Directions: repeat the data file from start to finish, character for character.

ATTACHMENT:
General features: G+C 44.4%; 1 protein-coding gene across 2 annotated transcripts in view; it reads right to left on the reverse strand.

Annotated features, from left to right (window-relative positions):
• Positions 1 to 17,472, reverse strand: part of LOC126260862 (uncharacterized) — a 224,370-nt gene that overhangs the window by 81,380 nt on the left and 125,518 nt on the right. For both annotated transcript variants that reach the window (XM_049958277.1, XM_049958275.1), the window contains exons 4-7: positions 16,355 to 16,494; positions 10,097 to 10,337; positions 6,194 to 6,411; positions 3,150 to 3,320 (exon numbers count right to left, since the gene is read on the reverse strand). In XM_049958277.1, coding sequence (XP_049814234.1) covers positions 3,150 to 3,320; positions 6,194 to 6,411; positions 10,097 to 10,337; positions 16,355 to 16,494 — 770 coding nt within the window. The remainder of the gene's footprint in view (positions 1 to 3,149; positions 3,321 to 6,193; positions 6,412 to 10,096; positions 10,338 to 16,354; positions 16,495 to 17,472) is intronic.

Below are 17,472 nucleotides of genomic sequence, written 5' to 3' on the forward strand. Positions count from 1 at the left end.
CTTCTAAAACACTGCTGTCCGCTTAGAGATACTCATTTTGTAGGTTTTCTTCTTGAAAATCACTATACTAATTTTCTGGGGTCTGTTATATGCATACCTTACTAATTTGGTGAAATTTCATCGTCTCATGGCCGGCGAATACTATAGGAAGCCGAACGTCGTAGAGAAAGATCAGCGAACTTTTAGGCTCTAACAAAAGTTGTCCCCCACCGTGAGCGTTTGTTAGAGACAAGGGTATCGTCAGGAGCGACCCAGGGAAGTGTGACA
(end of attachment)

General features: G+C 44.4%; 1 protein-coding gene across 2 annotated transcripts in view; it reads right to left on the reverse strand.

Annotated features, from left to right (window-relative positions):
• Positions 1 to 17,472, reverse strand: part of LOC126260862 (uncharacterized) — a 224,370-nt gene that overhangs the window by 81,380 nt on the left and 125,518 nt on the right. For both annotated transcript variants that reach the window (XM_049958277.1, XM_049958275.1), the window contains exons 4-7: positions 16,355 to 16,494; positions 10,097 to 10,337; positions 6,194 to 6,411; positions 3,150 to 3,320 (exon numbers count right to left, since the gene is read on the reverse strand). In XM_049958277.1, coding sequence (XP_049814234.1) covers positions 3,150 to 3,320; positions 6,194 to 6,411; positions 10,097 to 10,337; positions 16,355 to 16,494 — 770 coding nt within the window. The remainder of the gene's footprint in view (positions 1 to 3,149; positions 3,321 to 6,193; positions 6,412 to 10,096; positions 10,338 to 16,354; positions 16,495 to 17,472) is intronic.

Below are 17,472 nucleotides of genomic sequence, written 5' to 3' on the forward strand. Positions count from 1 at the left end.
CTTCTAAAACACTGCTGTCCGCTTAGAGATACTCATTTTGTAGGTTTTCTTCTTGAAAATCACTATACTAATTTTCTGGGGTCTGTTATATGCATACCTTACTAATTTGGTGAAATTTCATCGTCTCATGGCCGGCGAATACTATAGGAAGCCGAACGTCGTAGAGAAAGATCAGCGAACTTTTAGGCTCTAACAAAAGTTGTCCCCCACCGTGAGCGTTTGTTAGAGACAAGGGTATCGTCAGGAGCGACCCAGGGAAGTGTGACA